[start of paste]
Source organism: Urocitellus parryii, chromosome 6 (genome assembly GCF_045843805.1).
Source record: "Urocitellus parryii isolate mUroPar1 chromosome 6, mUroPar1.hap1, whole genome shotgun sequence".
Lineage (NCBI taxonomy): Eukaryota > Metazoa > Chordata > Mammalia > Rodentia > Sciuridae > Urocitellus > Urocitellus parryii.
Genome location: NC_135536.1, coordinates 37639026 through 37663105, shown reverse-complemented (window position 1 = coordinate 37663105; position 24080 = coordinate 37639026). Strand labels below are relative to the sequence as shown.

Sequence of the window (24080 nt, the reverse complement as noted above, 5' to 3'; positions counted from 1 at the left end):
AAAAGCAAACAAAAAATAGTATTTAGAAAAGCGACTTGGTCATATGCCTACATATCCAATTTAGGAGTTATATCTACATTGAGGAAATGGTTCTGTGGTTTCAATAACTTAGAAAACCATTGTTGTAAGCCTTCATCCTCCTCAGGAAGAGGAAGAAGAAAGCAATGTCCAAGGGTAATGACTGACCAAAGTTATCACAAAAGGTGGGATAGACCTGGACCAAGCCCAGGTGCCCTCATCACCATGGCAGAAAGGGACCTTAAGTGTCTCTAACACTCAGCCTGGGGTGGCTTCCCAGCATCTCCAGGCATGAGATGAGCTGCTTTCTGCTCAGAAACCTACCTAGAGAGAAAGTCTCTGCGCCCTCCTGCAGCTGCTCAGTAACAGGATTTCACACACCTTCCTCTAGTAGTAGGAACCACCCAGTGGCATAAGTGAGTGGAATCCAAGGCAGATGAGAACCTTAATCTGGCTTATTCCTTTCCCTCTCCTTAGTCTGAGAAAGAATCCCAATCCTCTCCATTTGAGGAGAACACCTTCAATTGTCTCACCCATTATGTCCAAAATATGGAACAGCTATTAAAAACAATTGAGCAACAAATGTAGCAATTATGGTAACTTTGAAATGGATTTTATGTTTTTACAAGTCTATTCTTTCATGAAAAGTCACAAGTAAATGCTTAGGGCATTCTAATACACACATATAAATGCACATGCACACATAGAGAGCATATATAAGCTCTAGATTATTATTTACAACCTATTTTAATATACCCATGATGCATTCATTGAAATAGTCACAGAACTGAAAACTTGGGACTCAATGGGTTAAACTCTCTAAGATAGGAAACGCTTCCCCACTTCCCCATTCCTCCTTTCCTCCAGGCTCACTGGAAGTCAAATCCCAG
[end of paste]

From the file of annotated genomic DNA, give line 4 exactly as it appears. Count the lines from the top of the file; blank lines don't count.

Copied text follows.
Genome location: NC_135536.1, coordinates 37639026 through 37663105, shown reverse-complemented (window position 1 = coordinate 37663105; position 24080 = coordinate 37639026). Strand labels below are relative to the sequence as shown.